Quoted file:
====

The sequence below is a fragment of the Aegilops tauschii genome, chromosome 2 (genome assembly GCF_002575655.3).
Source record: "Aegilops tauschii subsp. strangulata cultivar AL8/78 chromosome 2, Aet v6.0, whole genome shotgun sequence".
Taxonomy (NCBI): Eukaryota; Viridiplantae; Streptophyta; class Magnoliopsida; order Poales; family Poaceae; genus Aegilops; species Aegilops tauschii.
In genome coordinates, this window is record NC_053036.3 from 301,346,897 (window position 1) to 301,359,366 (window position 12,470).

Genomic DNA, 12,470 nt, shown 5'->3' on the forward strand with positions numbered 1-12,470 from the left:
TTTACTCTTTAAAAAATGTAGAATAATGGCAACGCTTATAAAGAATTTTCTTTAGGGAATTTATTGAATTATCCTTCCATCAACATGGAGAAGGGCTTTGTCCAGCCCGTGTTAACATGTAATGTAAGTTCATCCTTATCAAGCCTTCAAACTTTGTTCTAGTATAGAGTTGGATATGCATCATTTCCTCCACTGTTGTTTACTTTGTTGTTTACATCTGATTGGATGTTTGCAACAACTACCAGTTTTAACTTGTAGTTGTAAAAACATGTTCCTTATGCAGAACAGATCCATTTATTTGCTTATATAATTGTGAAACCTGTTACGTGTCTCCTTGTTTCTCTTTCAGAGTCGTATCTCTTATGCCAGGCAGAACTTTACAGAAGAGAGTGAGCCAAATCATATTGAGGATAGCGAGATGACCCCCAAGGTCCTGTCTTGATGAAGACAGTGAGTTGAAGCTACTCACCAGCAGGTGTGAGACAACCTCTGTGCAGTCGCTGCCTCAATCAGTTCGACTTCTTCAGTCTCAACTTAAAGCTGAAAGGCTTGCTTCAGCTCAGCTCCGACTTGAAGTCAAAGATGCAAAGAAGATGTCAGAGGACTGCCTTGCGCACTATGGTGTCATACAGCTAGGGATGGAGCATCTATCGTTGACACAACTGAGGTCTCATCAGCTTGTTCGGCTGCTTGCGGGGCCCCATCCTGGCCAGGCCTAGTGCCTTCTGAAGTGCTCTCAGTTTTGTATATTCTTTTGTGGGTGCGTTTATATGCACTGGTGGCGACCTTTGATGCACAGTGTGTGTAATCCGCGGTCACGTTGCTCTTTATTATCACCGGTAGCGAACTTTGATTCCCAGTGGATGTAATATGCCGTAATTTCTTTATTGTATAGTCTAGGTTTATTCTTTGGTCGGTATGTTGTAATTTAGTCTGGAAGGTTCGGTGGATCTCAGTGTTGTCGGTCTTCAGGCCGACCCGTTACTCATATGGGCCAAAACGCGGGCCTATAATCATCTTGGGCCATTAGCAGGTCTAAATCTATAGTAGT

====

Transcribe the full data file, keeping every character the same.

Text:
The sequence below is a fragment of the Aegilops tauschii genome, chromosome 2 (genome assembly GCF_002575655.3).
Source record: "Aegilops tauschii subsp. strangulata cultivar AL8/78 chromosome 2, Aet v6.0, whole genome shotgun sequence".
Taxonomy (NCBI): Eukaryota; Viridiplantae; Streptophyta; class Magnoliopsida; order Poales; family Poaceae; genus Aegilops; species Aegilops tauschii.
In genome coordinates, this window is record NC_053036.3 from 301,346,897 (window position 1) to 301,359,366 (window position 12,470).

Genomic DNA, 12,470 nt, shown 5'->3' on the forward strand with positions numbered 1-12,470 from the left:
TTTACTCTTTAAAAAATGTAGAATAATGGCAACGCTTATAAAGAATTTTCTTTAGGGAATTTATTGAATTATCCTTCCATCAACATGGAGAAGGGCTTTGTCCAGCCCGTGTTAACATGTAATGTAAGTTCATCCTTATCAAGCCTTCAAACTTTGTTCTAGTATAGAGTTGGATATGCATCATTTCCTCCACTGTTGTTTACTTTGTTGTTTACATCTGATTGGATGTTTGCAACAACTACCAGTTTTAACTTGTAGTTGTAAAAACATGTTCCTTATGCAGAACAGATCCATTTATTTGCTTATATAATTGTGAAACCTGTTACGTGTCTCCTTGTTTCTCTTTCAGAGTCGTATCTCTTATGCCAGGCAGAACTTTACAGAAGAGAGTGAGCCAAATCATATTGAGGATAGCGAGATGACCCCCAAGGTCCTGTCTTGATGAAGACAGTGAGTTGAAGCTACTCACCAGCAGGTGTGAGACAACCTCTGTGCAGTCGCTGCCTCAATCAGTTCGACTTCTTCAGTCTCAACTTAAAGCTGAAAGGCTTGCTTCAGCTCAGCTCCGACTTGAAGTCAAAGATGCAAAGAAGATGTCAGAGGACTGCCTTGCGCACTATGGTGTCATACAGCTAGGGATGGAGCATCTATCGTTGACACAACTGAGGTCTCATCAGCTTGTTCGGCTGCTTGCGGGGCCCCATCCTGGCCAGGCCTAGTGCCTTCTGAAGTGCTCTCAGTTTTGTATATTCTTTTGTGGGTGCGTTTATATGCACTGGTGGCGACCTTTGATGCACAGTGTGTGTAATCCGCGGTCACGTTGCTCTTTATTATCACCGGTAGCGAACTTTGATTCCCAGTGGATGTAATATGCCGTAATTTCTTTATTGTATAGTCTAGGTTTATTCTTTGGTCGGTATGTTGTAATTTAGTCTGGAAGGTTCGGTGGATCTCAGTGTTGTCGGTCTTCAGGCCGACCCGTTACTCATATGGGCCAAAACGCGGGCCTATAATCATCTTGGGCCATTAGCAGGTCTAAATCTATAGTAGT